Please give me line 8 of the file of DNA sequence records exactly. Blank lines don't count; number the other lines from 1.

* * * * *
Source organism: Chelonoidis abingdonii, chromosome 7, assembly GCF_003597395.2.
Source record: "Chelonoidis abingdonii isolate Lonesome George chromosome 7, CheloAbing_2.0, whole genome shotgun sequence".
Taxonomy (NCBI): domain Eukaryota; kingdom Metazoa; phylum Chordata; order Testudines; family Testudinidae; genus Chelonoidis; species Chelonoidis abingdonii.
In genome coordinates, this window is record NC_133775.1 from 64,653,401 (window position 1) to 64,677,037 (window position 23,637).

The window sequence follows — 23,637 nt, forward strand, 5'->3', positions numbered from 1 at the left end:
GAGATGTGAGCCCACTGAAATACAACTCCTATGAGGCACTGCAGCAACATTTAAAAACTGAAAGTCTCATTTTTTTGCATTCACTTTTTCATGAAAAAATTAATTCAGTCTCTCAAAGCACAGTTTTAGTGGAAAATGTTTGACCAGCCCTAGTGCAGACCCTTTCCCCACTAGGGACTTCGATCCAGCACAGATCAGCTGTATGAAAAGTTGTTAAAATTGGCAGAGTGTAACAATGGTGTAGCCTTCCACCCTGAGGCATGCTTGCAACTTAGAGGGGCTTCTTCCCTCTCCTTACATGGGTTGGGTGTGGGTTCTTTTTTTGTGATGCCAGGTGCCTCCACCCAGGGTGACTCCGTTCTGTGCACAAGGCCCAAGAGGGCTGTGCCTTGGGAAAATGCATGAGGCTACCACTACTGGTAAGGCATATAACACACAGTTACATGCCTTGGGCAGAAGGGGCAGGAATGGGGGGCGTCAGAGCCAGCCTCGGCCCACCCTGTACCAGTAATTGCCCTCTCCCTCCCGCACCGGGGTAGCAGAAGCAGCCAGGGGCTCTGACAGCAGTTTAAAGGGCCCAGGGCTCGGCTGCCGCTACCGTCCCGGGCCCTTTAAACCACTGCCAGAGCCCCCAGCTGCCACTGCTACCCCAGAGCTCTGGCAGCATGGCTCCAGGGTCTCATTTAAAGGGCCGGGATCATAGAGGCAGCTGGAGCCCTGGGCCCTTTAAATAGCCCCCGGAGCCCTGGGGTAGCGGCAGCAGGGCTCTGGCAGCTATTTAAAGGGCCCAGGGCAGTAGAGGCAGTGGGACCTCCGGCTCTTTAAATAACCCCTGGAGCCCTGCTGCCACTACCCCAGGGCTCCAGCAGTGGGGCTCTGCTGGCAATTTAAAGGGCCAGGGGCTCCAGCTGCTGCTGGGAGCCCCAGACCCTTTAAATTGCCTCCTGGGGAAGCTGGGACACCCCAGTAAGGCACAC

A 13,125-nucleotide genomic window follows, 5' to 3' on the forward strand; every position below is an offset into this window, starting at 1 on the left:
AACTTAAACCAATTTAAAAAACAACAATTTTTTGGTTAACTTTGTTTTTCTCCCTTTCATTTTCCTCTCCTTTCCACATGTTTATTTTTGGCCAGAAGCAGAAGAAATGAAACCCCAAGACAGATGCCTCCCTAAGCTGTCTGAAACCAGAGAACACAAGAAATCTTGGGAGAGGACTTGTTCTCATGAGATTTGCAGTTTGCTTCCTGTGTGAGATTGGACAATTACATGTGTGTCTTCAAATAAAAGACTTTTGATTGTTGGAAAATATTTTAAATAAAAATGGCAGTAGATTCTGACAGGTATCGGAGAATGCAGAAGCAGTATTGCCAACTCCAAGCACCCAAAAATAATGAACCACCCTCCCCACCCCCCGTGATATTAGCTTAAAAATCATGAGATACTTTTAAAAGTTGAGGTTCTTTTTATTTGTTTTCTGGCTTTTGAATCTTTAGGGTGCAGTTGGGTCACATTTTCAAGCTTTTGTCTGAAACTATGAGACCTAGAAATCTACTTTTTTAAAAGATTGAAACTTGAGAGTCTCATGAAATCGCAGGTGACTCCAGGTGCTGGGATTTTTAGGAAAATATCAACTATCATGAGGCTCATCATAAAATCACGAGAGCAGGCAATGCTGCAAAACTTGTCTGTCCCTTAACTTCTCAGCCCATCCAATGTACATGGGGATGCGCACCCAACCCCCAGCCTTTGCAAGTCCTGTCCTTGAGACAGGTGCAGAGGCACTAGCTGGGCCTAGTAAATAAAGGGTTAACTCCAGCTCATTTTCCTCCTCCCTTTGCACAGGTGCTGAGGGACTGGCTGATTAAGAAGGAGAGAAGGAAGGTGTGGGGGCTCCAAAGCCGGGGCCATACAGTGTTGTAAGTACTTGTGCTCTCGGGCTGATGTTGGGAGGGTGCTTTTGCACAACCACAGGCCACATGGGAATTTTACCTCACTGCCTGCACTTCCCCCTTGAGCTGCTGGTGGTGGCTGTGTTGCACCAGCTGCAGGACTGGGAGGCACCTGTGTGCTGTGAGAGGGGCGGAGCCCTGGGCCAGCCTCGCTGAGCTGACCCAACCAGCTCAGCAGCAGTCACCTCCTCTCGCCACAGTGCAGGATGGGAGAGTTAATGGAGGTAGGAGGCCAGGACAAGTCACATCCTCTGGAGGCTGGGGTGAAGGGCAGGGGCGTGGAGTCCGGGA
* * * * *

AACTTAAACCAATTTAAAAAACAACAATTTTTTGGTTAACTTTGTTTTTCTCCCTTTCATTTTCCTCTCCTTTCCACATGTTTATTTTTGGCCAGAAGCAGAAGAAATGAAACCCCAAGACAGATGCCTCCCTAAGCTGTCTGAAACCAGAGAACACAAGAAATCTTGGGAGAGGACTTGTTCTCATGAGATTTGCAGTTTGCTTCCTGTGTGAGATTGGACAATTACATGTGTGTCTTCAAATAAAAGACTTTTGATTGTTGGAAAATATTTTAAATAAAAATGGCAGTAGATTCTGACAGGTATCGGAGAATGCAGAAGCAGTATTGCCAACTCCAAGCACCCAAAAATAATGAACCACCCTCCCCACCCCCCGTGATATTAGCTTAAAAATCATGAGATACTTTTAAAAGTTGAGGTTCTTTTTATTTGTTTTCTGGCTTTTGAATCTTTAGGGTGCAGTTGGGTCACATTTTCAAGCTTTTGTCTGAAACTATGAGACCTAGAAATCTACTTTTTTAAAAGATTGAAACTTGAGAGTCTCATGAAATCGCAGGTGACTCCAGGTGCTGGGATTTTTAGGAAAATATCAACTATCATGAGGCTCATCATAAAATCACGAGAGCAGGCAATGCTGCAAAACTTGTCTGTCCCTTAACTTCTCAGCCCATCCAATGTACATGGGGATGCGCACCCAACCCCCAGCCTTTGCAAGTCCTGTCCTTGAGACAGGTGCAGAGGCACTAGCTGGGCCTAGTAAATAAAGGGTTAACTCCAGCTCATTTTCCTCCTCCCTTTGCACAGGTGCTGAGGGACTGGCTGATTAAGAAGGAGAGAAGGAAGGTGTGGGGGCTCCAAAGCCGGGGCCATACAGTGTTGTAAGTACTTGTGCTCTCGGGCTGATGTTGGGAGGGTGCTTTTGCACAACCACAGGCCACATGGGAATTTTACCTCACTGCCTGCACTTCCCCCTTGAGCTGCTGGTGGTGGCTGTGTTGCACCAGCTGCAGGACTGGGAGGCACCTGTGTGCTGTGAGAGGGGCGGAGCCCTGGGCCAGCCTCGCTGAGCTGACCCAACCAGCTCAGCAGCAGTCACCTCCTCTCGCCACAGTGCAGGATGGGAGAGTTAATGGAGGTAGGAGGCCAGGACAAGTCACATCCTCTGGAGGCTGGGGTGAAGGGCAGGGGCGTGGAGTCCGGGA